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Old 07-02-2014, 22:28   #1
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Flying a Staysail

My 30 C&C came with a staysail but not the halyard or forestay to hoist it. Having never flown one before, I'm not sure if I want to spend the money to be able to fly it. My understanding is that it's generally flown with the spinnaker on a broad reach. I don't really plan on doing a lot of racing on this boat but you never know. If I can get a crew together, maybe I can make a 40 year old boat competitive again.

The bigger question is does anyone use a staysail while cruising? And if so, when? I have three other jibs I can hoist so it's not like I really need a staysail.
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Old 07-02-2014, 22:58   #2
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Re: Flying a staysail

Using the staysail for me, is beneficial when beating into the wind. I have a genoa staysail and have found to be handy as well when the winds get up over 25 knots. Rolling in the furler headsail and just going with the main and staysail brings the boat more under control and easier to balance. It's just nice I find to have the option. Having a stay made from Dyneema is a cheaper way to go and less cumbersome to remove.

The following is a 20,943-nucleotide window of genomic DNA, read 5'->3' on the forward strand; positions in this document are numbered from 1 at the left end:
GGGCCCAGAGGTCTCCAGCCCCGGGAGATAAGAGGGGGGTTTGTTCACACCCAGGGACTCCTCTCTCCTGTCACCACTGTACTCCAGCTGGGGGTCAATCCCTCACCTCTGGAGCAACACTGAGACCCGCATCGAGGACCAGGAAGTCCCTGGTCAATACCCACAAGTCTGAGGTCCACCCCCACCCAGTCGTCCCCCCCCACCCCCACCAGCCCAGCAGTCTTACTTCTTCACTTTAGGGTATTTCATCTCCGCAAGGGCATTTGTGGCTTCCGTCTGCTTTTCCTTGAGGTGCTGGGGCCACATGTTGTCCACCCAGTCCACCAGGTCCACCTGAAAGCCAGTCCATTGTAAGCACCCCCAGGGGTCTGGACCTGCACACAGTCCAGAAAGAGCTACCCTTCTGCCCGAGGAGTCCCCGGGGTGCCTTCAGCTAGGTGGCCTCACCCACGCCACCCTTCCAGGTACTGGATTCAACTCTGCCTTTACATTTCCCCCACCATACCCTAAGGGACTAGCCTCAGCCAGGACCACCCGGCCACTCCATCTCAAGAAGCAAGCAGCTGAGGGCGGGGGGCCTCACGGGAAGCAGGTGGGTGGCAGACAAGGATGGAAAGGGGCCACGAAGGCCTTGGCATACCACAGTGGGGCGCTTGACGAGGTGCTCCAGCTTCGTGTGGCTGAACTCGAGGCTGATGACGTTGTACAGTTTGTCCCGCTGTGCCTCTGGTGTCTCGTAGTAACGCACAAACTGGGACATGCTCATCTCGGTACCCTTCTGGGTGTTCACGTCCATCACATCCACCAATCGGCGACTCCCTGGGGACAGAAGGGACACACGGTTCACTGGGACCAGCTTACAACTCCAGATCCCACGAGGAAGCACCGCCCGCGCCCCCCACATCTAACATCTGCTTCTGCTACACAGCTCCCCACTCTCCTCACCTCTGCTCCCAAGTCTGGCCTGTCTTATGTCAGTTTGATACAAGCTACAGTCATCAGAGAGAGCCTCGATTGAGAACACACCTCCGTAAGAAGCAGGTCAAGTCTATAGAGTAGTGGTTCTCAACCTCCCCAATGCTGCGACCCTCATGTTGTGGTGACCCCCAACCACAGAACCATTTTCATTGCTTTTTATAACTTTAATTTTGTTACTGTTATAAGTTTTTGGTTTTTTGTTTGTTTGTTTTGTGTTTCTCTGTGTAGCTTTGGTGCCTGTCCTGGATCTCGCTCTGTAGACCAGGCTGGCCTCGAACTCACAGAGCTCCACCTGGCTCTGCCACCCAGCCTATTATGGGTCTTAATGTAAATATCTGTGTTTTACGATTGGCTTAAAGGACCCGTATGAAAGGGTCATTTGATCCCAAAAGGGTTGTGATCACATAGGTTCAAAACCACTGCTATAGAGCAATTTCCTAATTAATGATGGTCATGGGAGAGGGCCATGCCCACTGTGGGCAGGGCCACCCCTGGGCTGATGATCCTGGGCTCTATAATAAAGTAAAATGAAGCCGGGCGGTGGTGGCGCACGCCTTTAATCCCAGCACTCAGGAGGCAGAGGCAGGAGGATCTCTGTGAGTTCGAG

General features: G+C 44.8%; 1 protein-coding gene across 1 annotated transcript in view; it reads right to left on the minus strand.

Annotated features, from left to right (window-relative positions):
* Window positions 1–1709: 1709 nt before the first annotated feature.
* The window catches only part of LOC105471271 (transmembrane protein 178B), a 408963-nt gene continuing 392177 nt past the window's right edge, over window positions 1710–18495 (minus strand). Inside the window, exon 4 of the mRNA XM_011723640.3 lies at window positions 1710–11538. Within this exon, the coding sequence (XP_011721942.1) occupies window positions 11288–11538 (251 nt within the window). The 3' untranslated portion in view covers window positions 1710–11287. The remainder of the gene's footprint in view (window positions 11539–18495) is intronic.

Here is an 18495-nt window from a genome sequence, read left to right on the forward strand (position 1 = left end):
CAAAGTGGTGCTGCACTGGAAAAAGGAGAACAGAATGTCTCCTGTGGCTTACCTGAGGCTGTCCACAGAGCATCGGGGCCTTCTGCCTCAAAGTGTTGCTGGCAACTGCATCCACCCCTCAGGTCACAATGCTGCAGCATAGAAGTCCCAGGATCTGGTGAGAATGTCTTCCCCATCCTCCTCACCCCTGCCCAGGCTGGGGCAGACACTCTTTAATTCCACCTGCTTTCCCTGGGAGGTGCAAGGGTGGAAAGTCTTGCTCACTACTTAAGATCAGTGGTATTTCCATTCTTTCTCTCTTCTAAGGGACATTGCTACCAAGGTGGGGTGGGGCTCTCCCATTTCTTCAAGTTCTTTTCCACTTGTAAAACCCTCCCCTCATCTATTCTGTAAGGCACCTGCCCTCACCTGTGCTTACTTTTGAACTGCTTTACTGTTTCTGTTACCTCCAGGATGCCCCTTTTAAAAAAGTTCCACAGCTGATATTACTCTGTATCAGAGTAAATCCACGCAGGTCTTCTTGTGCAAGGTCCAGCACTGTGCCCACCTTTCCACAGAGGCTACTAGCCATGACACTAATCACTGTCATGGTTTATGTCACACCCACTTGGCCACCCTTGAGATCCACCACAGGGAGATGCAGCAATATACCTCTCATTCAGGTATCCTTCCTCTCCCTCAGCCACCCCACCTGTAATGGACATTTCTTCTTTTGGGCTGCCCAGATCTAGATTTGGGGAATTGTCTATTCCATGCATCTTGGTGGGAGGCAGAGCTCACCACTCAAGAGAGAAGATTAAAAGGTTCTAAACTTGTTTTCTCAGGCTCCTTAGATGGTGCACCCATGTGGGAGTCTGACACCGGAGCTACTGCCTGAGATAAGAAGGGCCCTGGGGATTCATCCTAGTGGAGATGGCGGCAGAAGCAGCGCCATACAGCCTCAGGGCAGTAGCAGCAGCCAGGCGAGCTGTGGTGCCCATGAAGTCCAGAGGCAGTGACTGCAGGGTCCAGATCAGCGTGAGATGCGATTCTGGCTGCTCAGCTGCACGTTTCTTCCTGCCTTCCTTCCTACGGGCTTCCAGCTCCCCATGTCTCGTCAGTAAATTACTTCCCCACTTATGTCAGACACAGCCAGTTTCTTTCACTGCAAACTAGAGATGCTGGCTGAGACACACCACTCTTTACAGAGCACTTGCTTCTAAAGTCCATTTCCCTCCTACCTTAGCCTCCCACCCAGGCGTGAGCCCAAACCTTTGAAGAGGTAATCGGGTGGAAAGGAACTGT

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Old 07-02-2014, 23:37   #3
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Re: Flying a staysail

Spinnaker stay sail is not the same as a normal stay sail as it can be hoisted on its own wire luff. The loads are way less than on a regular staysail. A regular stay sail will probably need running back stays as well so much more complex and expensive than what you have on your C&C. Great boat by the way.
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Old 08-02-2014, 09:37   #4
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Re: Flying a staysail

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Originally Posted by robert sailor View Post
Spinnaker stay sail is not the same as a normal stay sail as it can be hoisted on its own wire luff. The loads are way less than on a regular staysail. A regular stay sail will probably need running back stays as well so much more complex and expensive than what you have on your C&C. Great boat by the way.